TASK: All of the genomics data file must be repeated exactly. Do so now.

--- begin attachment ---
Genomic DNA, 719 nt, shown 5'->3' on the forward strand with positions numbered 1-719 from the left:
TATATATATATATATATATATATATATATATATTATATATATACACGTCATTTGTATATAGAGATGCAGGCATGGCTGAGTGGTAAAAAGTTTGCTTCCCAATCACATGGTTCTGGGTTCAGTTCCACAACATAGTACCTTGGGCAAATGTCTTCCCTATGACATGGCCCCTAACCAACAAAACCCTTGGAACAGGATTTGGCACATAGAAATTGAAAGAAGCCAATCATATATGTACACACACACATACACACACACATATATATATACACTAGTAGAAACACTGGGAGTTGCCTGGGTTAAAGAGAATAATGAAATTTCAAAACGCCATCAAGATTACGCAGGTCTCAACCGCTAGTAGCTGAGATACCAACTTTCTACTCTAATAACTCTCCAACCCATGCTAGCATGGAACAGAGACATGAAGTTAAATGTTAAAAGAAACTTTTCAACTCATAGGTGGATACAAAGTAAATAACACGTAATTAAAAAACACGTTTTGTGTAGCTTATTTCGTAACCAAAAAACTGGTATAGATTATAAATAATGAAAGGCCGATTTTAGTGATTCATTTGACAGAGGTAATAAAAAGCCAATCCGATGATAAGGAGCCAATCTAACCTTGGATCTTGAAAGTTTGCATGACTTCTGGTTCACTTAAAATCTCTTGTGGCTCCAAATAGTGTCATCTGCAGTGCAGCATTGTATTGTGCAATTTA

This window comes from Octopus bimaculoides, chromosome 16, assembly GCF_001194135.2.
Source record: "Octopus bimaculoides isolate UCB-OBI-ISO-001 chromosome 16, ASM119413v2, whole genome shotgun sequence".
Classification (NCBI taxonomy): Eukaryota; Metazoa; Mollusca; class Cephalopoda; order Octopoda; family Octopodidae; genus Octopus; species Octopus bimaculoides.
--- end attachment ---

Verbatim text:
Genomic DNA, 719 nt, shown 5'->3' on the forward strand with positions numbered 1-719 from the left:
TATATATATATATATATATATATATATATATATTATATATATACACGTCATTTGTATATAGAGATGCAGGCATGGCTGAGTGGTAAAAAGTTTGCTTCCCAATCACATGGTTCTGGGTTCAGTTCCACAACATAGTACCTTGGGCAAATGTCTTCCCTATGACATGGCCCCTAACCAACAAAACCCTTGGAACAGGATTTGGCACATAGAAATTGAAAGAAGCCAATCATATATGTACACACACACATACACACACACATATATATATACACTAGTAGAAACACTGGGAGTTGCCTGGGTTAAAGAGAATAATGAAATTTCAAAACGCCATCAAGATTACGCAGGTCTCAACCGCTAGTAGCTGAGATACCAACTTTCTACTCTAATAACTCTCCAACCCATGCTAGCATGGAACAGAGACATGAAGTTAAATGTTAAAAGAAACTTTTCAACTCATAGGTGGATACAAAGTAAATAACACGTAATTAAAAAACACGTTTTGTGTAGCTTATTTCGTAACCAAAAAACTGGTATAGATTATAAATAATGAAAGGCCGATTTTAGTGATTCATTTGACAGAGGTAATAAAAAGCCAATCCGATGATAAGGAGCCAATCTAACCTTGGATCTTGAAAGTTTGCATGACTTCTGGTTCACTTAAAATCTCTTGTGGCTCCAAATAGTGTCATCTGCAGTGCAGCATTGTATTGTGCAATTTA

This window comes from Octopus bimaculoides, chromosome 16, assembly GCF_001194135.2.
Source record: "Octopus bimaculoides isolate UCB-OBI-ISO-001 chromosome 16, ASM119413v2, whole genome shotgun sequence".
Classification (NCBI taxonomy): Eukaryota; Metazoa; Mollusca; class Cephalopoda; order Octopoda; family Octopodidae; genus Octopus; species Octopus bimaculoides.